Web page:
hydrophobins of Aspergillus fumigatus. Appl Environ Microbiol 69: 1581–1588.
12. Tronchin G, Bouchara JP, Ferron M, Larcher G, Chabasse D (1995) Cell
surface properties of Aspergillus fumigatus conidia: Correlation between
adherence, agglutination, and rearrangements of the cell wall. Can J
Microbiol 41: 714–721.
13. Bernard M, Latge JP (2001) Aspergillus fumigatus cell wall: Composition and
biosynthesis. Med Mycol 39: 9–17.
14. Taylor PR, Martinez-Pomares L, Stacey M, Lin HH, Brown GD, et al. (2005)
Macrophage receptors and immune recognition. Annu Rev Immunol 23:
15. Romani L (2004) Immunity to fungal infections. Nat Rev Immunol 4: 11–24.
16. Wang JE, Warris A, Ellingsen EA, Jorgensen PF, Flo TH, et al. (2001)
Involvement of CD14 and toll-like receptors in activation of human
monocytes by Aspergillus fumigatus hyphae. Infect Immun 69: 2402–2406.
17. Mambula SS, Sau K, Henneke P, Golenbock DT, Levitz SM (2002) Toll-like
receptor (TLR) signaling in response to Aspergillus fumigatus. J Biol Chem
277: 39320–39326.

18. Meier A, Kirschning CJ, Nikolaus T, Wagner H, Heesemann J, et al. (2003)
Toll-like receptor (TLR) 2 and TLR4 are essential for Aspergillus-induced
activation of murine macrophages. Cell Microbiol 5: 561–570.
19. Netea MG, Warris A, Van der Meer JW, Fenton MJ, Verver-Janssen TJ, et al.
(2003) Aspergillus fumigatus evades immune recognition during germination
through loss of toll-like receptor-4-mediated signal transduction. J Infect
Dis 188: 320–326.
20. Marr KA, Balajee SA, Hawn TR, Ozinsky A, Pham U, et al. (2003)
Differential role of MyD88 in macrophage-mediated responses to
opportunistic fungal pathogens. Infect Immun 71: 5280–5286.
21. Bellocchio S, Montagnoli C, Bozza S, Gaziano R, Rossi G, et al. (2004) The
contribution of the Toll-like/IL-1 receptor superfamily to innate and
adaptive immunity to fungal pathogens in vivo. J Immunol 172: 3059–3069.
22. Ariizumi K, Shen GL, Shikano S, Xu S, Ritter R III, et al. (2000)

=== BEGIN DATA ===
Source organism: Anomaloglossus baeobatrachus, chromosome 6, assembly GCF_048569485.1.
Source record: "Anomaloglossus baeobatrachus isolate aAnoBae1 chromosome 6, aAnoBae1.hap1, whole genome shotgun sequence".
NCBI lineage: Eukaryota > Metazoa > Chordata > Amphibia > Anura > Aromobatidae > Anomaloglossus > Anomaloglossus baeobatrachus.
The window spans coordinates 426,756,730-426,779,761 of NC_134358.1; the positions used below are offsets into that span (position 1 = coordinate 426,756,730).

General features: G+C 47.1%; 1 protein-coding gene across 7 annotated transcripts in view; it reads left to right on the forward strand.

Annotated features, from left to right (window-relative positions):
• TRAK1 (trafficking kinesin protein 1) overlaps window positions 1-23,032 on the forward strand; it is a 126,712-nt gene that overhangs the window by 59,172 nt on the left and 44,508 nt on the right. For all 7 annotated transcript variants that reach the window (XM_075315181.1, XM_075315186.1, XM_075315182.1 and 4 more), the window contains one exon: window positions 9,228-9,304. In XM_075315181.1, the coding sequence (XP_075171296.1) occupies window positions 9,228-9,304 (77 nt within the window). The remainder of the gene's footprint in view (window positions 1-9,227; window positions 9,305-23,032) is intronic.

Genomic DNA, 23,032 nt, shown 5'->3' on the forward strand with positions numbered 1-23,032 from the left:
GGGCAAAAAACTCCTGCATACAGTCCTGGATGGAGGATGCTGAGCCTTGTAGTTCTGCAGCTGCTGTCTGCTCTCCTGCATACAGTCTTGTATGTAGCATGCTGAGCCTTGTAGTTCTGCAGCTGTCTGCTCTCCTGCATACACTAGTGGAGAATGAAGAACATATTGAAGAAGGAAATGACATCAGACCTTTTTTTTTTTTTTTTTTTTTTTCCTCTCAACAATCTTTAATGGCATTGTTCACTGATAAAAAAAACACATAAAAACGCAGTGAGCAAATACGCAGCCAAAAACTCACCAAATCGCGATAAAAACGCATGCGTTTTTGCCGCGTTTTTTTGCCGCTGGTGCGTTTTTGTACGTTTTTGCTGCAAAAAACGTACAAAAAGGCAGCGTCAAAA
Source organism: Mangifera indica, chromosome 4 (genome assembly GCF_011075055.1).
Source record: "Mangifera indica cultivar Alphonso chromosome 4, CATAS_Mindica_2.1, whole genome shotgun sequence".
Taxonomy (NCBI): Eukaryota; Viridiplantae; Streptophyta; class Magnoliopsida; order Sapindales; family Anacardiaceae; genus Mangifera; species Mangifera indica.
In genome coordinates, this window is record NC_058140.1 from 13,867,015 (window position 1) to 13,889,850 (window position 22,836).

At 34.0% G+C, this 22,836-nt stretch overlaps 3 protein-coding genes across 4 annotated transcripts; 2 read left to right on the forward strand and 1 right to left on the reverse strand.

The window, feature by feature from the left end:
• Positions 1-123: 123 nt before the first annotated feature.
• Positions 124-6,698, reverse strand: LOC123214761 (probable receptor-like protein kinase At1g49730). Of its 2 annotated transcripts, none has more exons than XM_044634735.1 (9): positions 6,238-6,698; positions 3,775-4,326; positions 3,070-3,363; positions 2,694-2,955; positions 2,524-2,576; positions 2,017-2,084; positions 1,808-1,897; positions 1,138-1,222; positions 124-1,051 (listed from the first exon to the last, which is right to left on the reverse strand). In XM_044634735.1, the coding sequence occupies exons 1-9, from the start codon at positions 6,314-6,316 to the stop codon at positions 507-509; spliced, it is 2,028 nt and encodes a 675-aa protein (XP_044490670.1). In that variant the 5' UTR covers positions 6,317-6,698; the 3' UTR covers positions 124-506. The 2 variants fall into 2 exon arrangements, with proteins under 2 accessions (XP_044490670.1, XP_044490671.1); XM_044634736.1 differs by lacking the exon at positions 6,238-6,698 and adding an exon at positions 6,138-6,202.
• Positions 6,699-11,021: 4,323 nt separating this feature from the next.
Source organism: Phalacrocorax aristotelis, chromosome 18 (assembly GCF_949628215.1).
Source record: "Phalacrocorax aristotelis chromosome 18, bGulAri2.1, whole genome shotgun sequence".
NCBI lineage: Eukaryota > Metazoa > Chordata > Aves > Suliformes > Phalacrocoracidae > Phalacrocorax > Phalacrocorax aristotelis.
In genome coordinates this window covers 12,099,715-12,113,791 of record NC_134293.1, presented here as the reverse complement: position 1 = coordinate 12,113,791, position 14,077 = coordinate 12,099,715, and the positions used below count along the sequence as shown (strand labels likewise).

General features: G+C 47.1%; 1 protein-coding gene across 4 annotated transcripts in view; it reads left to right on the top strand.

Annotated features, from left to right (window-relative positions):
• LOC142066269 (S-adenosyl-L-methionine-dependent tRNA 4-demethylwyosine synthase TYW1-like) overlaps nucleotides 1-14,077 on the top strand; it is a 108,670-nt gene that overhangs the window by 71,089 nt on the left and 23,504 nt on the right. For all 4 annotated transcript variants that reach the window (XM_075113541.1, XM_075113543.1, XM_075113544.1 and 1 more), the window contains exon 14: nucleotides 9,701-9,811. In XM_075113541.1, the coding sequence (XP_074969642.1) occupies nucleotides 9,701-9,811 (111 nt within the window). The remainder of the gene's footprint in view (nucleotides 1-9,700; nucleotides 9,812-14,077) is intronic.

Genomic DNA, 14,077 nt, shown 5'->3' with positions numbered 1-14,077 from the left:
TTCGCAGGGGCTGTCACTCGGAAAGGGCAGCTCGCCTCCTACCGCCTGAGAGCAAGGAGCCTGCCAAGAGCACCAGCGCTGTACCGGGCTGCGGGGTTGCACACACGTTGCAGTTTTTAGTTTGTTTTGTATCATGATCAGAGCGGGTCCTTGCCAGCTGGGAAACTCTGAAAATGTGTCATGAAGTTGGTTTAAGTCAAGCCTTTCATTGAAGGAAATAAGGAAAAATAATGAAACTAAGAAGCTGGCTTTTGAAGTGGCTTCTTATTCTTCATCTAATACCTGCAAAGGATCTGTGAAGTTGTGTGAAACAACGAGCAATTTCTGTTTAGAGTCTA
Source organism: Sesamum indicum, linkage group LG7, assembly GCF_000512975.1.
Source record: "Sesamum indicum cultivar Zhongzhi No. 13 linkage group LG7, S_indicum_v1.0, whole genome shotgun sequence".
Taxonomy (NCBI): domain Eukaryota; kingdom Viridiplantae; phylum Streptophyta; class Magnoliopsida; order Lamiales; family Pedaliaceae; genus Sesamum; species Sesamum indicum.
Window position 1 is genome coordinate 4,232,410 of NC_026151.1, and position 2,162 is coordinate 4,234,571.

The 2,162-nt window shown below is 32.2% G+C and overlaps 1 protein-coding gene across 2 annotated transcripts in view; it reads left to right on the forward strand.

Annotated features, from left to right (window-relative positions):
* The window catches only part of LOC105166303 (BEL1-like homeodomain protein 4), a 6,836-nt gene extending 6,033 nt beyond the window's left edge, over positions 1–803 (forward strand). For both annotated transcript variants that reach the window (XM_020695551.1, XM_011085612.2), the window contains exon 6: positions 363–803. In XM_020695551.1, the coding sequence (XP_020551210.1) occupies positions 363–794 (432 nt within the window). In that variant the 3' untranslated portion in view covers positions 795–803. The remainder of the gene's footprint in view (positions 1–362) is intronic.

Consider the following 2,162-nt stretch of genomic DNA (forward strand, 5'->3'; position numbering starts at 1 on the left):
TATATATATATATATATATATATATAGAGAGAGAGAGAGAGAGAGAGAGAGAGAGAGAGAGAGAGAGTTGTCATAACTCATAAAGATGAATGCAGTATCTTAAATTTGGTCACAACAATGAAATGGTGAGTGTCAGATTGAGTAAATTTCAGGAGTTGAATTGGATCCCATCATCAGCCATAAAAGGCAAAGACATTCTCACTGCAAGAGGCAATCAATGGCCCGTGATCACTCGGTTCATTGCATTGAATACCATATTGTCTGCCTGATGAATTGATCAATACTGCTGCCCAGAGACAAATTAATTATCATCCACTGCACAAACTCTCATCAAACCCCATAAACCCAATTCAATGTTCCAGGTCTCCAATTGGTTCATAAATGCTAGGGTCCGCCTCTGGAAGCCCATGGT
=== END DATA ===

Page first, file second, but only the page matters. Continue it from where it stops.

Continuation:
Identification of a novel, dendritic cell-associated molecule, dectin-1, by
subtractive cDNA cloning. J Biol Chem 275: 20157–20167.
23. Brown GD, Gordon S (2001) Immune recognition. A new receptor for betaglucans. Nature 413: 36–37.
24. Brown GD, Taylor PR, Reid DM, Willment JA, Williams DL, et al. (2002)
Dectin-1 is a major beta-glucan receptor on macrophages. J Exp Med 196:
25. Gantner BN, Simmons RM, Canavera SJ, Akira S, Underhill DM (2003)
Collaborative induction of inflammatory responses by dectin-1 and Tolllike receptor 2. J Exp Med 197: 1107–1117.
26. Gantner BN, Simmons RM, Underhill DM (2005) Dectin-1 mediates
macrophage recognition of Candida albicans yeast but not filaments. Embo
J 24: 1277–1286.
27. Steele C, Marrero L, Swain S, Harmsen AG, Zheng M, et al. (2003) Alveolar
macrophage-mediated killing of Pneumocystis carinii f. sp. muris involves
molecular recognition by the Dectin-1 beta-glucan receptor. J Exp Med
198: 1677–1688.
28. Viriyakosol S, Fierer J, Brown GD, Kirkland TN (2005) Innate immunity to
the pathogenic fungus Coccidioides posadasii is dependent on Toll-like
receptor 2 and Dectin-1. Infect Immun 73: 1553–1560.
29. Brown GD, Herre J, Williams DL, Willment JA, Marshall AS, et al. (2003)
Dectin-1 mediates the biological effects of beta-glucans. J Exp Med 197:
30. Herre J, Marshall AS, Caron E, Edwards AD, Williams DL, et al. (2004)
Dectin-1 uses novel mechanisms for yeast phagocytosis in macrophages.
Blood 104: 4038–4045.
31. Rogers NC, Slack EC, Edwards AD, Nolte MA, Schulz O, et al. (2005) Sykdependent cytokine induction by Dectin-1 reveals a novel pattern
recognition pathway for C type lectins. Immunity 22: 507–517.
32. Mehrad B, Strieter RM, Moore TA, Tsai WC, Lira SA, et al. (1999) CXC
chemokine receptor-2 ligands are necessary components of neutrophil-